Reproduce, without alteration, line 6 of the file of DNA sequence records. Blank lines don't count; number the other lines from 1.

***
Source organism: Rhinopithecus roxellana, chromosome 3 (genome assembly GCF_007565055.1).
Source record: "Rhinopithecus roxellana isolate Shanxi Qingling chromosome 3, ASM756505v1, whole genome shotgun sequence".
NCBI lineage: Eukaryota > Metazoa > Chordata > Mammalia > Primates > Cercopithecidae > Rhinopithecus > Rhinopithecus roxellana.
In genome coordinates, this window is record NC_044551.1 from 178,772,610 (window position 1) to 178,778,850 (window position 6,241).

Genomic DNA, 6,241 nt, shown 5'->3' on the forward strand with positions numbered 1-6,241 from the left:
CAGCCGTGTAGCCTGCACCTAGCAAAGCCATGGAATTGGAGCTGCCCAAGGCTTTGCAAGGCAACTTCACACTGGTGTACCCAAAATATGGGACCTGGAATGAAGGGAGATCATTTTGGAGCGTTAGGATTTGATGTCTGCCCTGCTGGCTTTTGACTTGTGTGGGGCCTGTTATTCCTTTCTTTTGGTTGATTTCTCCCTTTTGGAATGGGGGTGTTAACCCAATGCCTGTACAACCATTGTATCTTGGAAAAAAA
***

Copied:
CAGCCGTGTAGCCTGCACCTAGCAAAGCCATGGAATTGGAGCTGCCCAAGGCTTTGCAAGGCAACTTCACACTGGTGTACCCAAAATATGGGACCTGGAATGAAGGGAGATCATTTTGGAGCGTTAGGATTTGATGTCTGCCCTGCTGGCTTTTGACTTGTGTGGGGCCTGTTATTCCTTTCTTTTGGTTGATTTCTCCCTTTTGGAATGGGGGTGTTAACCCAATGCCTGTACAACCATTGTATCTTGGAAAAAAA